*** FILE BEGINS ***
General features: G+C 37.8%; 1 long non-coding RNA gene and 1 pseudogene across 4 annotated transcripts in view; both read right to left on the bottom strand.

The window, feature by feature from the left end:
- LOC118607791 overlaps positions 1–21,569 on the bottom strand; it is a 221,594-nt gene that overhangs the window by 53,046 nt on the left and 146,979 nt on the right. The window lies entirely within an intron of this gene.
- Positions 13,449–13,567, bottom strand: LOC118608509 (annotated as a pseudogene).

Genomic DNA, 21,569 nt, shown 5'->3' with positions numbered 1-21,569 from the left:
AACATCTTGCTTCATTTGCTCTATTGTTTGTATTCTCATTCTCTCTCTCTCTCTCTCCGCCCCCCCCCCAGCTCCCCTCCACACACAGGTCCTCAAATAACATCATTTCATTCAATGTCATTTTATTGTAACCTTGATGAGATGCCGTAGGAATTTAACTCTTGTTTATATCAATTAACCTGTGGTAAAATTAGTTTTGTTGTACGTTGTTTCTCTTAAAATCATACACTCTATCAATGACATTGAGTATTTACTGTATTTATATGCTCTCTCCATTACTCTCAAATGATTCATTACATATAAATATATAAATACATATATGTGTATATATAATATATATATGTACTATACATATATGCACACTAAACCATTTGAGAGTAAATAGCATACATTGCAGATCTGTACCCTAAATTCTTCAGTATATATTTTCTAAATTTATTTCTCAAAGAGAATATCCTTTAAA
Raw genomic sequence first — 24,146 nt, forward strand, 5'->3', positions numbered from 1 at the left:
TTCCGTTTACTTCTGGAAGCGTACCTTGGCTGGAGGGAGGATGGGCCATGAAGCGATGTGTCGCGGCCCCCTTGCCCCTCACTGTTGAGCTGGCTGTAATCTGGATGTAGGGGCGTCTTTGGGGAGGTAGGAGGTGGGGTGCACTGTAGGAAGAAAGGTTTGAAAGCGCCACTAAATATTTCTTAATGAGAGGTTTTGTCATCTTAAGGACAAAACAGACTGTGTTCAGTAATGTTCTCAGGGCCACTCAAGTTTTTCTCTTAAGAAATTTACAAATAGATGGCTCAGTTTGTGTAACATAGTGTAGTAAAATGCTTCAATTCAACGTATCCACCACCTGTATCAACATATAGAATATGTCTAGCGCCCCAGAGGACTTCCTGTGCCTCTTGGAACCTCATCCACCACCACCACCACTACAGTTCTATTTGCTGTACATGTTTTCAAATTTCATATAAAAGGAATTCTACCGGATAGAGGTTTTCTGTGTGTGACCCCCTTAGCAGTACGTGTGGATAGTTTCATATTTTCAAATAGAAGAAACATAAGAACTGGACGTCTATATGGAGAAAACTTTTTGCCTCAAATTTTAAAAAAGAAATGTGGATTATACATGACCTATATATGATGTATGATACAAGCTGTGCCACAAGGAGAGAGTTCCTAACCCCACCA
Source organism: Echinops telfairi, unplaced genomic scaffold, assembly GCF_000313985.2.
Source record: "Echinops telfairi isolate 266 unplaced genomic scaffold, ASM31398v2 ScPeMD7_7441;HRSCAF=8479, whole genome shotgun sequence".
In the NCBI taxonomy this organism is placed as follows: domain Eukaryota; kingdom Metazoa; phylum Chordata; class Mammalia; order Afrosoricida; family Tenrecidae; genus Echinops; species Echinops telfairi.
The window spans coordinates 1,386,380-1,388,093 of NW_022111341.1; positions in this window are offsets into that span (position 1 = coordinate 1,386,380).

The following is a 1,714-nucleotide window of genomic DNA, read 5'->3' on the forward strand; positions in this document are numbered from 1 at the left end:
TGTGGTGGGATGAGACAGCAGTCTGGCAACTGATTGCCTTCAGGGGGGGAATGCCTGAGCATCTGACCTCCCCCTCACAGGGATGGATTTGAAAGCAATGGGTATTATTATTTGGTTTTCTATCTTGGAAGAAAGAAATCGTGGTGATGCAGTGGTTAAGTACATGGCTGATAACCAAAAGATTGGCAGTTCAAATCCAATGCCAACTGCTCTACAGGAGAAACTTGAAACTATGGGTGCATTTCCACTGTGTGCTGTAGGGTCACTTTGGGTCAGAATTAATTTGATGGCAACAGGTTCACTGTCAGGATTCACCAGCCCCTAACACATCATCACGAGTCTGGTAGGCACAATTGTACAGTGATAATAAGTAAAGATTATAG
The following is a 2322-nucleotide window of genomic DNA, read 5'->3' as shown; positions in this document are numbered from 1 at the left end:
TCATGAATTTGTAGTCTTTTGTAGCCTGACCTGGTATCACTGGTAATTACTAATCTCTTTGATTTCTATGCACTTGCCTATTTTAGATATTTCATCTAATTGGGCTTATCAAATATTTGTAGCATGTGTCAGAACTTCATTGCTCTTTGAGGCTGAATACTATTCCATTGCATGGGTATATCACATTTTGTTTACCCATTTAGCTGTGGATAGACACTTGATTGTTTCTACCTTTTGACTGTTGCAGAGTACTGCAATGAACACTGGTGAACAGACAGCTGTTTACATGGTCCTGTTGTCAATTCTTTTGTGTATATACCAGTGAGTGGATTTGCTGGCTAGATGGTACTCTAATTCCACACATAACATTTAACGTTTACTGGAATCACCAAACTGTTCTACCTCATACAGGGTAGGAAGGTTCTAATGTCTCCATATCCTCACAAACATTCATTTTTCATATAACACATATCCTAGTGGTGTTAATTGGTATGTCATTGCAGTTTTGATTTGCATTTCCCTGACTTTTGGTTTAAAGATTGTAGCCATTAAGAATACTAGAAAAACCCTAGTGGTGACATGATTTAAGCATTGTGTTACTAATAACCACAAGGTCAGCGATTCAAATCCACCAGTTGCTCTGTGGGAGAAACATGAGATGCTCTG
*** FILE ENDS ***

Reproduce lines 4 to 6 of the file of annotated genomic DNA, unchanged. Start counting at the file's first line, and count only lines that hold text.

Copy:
- Positions 13,449–13,567, bottom strand: LOC118608509 (annotated as a pseudogene).

Genomic DNA, 21,569 nt, shown 5'->3' with positions numbered 1-21,569 from the left:
AACATCTTGCTTCATTTGCTCTATTGTTTGTATTCTCATTCTCTCTCTCTCTCTCTCCGCCCCCCCCCCAGCTCCCCTCCACACACAGGTCCTCAAATAACATCATTTCATTCAATGTCATTTTATTGTAACCTTGATGAGATGCCGTAGGAATTTAACTCTTGTTTATATCAATTAACCTGTGGTAAAATTAGTTTTGTTGTACGTTGTTTCTCTTAAAATCATACACTCTATCAATGACATTGAGTATTTACTGTATTTATATGCTCTCTCCATTACTCTCAAATGATTCATTACATATAAATATATAAATACATATATGTGTATATATAATATATATATGTACTATACATATATGCACACTAAACCATTTGAGAGTAAATAGCATACATTGCAGATCTGTACCCTAAATTCTTCAGTATATATTTTCTAAATTTATTTCTCAAAGAGAATATCCTTTAAA